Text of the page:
MINNEAPOLIS--(BUSINESS WIRE)--Nov. 13, 2009-- In acknowledgement of this year’s World Diabetes Day, which calls on all those responsible for diabetes care to understand diabetes and take...
Recent studies continue to suggest that the more often patients use Personal CGM, the greater average glucose control (A1C) they can achieve without increasing hypoglycemia (low blood sugar). Moreover, evidence is mounting for a variety of patients, including those with A1C levels above and below 7 percent, patients moving directly from multiple daily injections (MDI) to Personal CGM, and children using Personal CGM at the onset of their diagnosis. Personal CGM is approved for use by people ages 7 and older in the U.S. and for people of all ages in
“It’s very exciting to see the evidence unfold for Personal CGM,” said
Personal CGM reveals fluctuations in glucose levels that often go unnoticed when only standard fingerstick measurements are used. By viewing continuous data and trend graphs, patients can react to high or low glucose levels before they become dangerous. Additionally, this information can help provide insights into the underlying causes of glucose fluctuations, allowing for therapy adjustments to be made to help improve patients’ overall health and quality of life.
Six key studies suggesting the benefits of Personal CGM are described below:
GuardControl Trial1 (162 patients, Ages 8-59): The purpose of this study was to understand whether poorly-controlled type 1 patients (A1C levels ≥8.1 percent) previously treated with intensive insulin therapy (insulin pump therapy or MDI) could improve glucose control using Personal CGM. The study revealed a >1 percent A1C reduction in half the subjects and ≥2 percent in 26 percent of the subjects after three months of near daily Personal CGM use.
STAR 1 Trial2 (146 Patients, Ages 12-72): This trial evaluated the safety and efficacy of an insulin pump with Personal CGM compared to an insulin pump alone in subjects with type 1 diabetes already using insulin pump therapy. It is the most prolific glucose sensor accuracy study ever published with more than 60,000 paired data points. The data provide evidence that increased glucose sensor usage enhanced the probability of A1C reduction.
JDRF-Funded Studies 3-5 These landmark studies combine to provide the largest body of Personal CGM data in children, adolescents, and adults. The largest of these studies examined 322 patients (ages 8-72) with poor glycemic control (A1C levels 7 percent to 10 percent). Results at six months3 showed that the use of glucose sensors varied between the age groups, with the most significant results occurring in adults who used Personal CGM regularly. At 12 months,4 nearly 90 percent of these Personal CGM users continued using the therapy and A1C reductions were sustained despite less intensive follow-up. Study results5 of patients with good glycemic control (A1C levels <7 percent), demonstrated improved glucose control with less hypoglycemia when using Personal CGM.
REAL Trend Study6 (132 patients, Ages 2-65): This study investigated whether subjects using MDI could benefit from Personal CGM at insulin pump initiation. Results showed that insulin pumps (both conventional and with Personal CGM) result in significant A1C improvement compared to MDI therapy. The greatest A1C reduction occurred when using Personal CGM more than 70 percent of the time. Study subjects using Personal CGM achieved nearly a full percentage point in A1C reduction without increasing hypoglycemia.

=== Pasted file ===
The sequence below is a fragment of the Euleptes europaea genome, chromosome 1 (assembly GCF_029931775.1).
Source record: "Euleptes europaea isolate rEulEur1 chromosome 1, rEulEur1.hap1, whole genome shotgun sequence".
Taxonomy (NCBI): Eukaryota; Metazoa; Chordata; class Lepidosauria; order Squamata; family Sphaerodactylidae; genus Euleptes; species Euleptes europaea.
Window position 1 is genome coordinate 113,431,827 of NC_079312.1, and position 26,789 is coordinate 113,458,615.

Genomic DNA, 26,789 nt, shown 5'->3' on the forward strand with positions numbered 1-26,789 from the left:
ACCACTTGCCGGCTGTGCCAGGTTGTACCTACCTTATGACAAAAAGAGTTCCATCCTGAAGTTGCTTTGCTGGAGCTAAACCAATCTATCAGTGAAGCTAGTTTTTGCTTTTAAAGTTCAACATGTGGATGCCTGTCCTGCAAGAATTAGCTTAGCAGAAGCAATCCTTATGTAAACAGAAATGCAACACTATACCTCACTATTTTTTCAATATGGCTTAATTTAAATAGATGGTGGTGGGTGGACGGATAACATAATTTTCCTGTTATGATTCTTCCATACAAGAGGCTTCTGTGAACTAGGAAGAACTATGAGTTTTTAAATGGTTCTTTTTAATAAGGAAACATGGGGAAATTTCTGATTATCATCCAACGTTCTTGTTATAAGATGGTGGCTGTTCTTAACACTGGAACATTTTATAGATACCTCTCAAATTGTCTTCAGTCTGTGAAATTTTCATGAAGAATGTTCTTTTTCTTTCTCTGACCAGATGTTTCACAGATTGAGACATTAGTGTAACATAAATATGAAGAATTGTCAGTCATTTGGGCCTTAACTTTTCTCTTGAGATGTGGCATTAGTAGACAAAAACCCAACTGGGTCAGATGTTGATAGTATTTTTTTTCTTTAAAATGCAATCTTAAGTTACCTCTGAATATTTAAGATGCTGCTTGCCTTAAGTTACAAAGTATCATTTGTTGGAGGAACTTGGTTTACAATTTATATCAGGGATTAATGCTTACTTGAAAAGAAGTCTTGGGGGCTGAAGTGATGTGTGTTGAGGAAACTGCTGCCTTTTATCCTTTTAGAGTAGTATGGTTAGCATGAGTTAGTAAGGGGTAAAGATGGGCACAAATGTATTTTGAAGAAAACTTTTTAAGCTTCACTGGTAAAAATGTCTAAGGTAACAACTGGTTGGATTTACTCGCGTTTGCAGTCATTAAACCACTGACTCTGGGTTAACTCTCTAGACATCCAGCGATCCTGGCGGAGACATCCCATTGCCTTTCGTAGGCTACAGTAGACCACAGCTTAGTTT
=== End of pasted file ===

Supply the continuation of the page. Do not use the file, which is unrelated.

EURYTHMICS Study7 (83 patients, Ages 18-65): This study demonstrated the additional benefits of moving type 1 patients with poor glycemic control (A1C levels ≥8.2 percent) from MDI directly to an insulin pump with Personal CGM. The Personal CGM group experienced an A1C reduction >1 percent and more than one-third of these patients achieved A1C levels of 7 percent or less without increasing hypoglycemia. No patients in the MDI group achieved this goal.
ONSET Trial8 (160 patients, Ages 1-16): This trial explored whether children newly diagnosed with diabetes can benefit from using an insulin pump with Personal CGM at the onset of their disease. Twelve month data presented orally at the 2009
Personal CGM Therapies
Medtronic’s Personal CGM therapies that integrate insulin pump therapy include MiniMed Paradigm® (522 and 722) insulin pumps. The company’s stand-alone Personal CGM therapies include the Guardian® RT System and the Guardian® REAL-Time System.
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1. Deiss D, Bolinder J, Riveline JP, et al. Improved glycemic control in poorly controlled patients with type 1 diabetes using real-time continuous glucose monitoring. Diabetes Care. 2006;29:(12)2730-2732.
2. Hirsch IB, Abelseth J, Bode BW, et al. Sensor-augmented insulin pump therapy: results of the first randomized treat-to-target study. Diabetes Technol Ther. 2008;10:377-383.
6. Raccah D, Sulmont V, Reznik Y, et al. Incremental value of continuous glucose monitoring when starting pump therapy in patients with poorly controlled type 1 diabetes: the RealTrend study. Diabetes Care published ahead of print, online
7. Hermanides J, Norgaard K, Bruttomesso D, et al. Sensor augmented pump therapy substantially lowers HbA1c; a randomized controlled trial. [EASD abstract 90]. Diabetologia. 2009;52 (Suppl 1): S43.
8. Danne T. Paediatric onset study to assess the efficacy of insulin pump therapy using the MiniMed Paradigm® REAL-Time system during the first year of diabetes in children and adolescents with type 1 diabetes. Presented at: 45th Annual Meeting of the
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Steve Cragle, 765-505-2345
Jeff Warren, 763-505-2696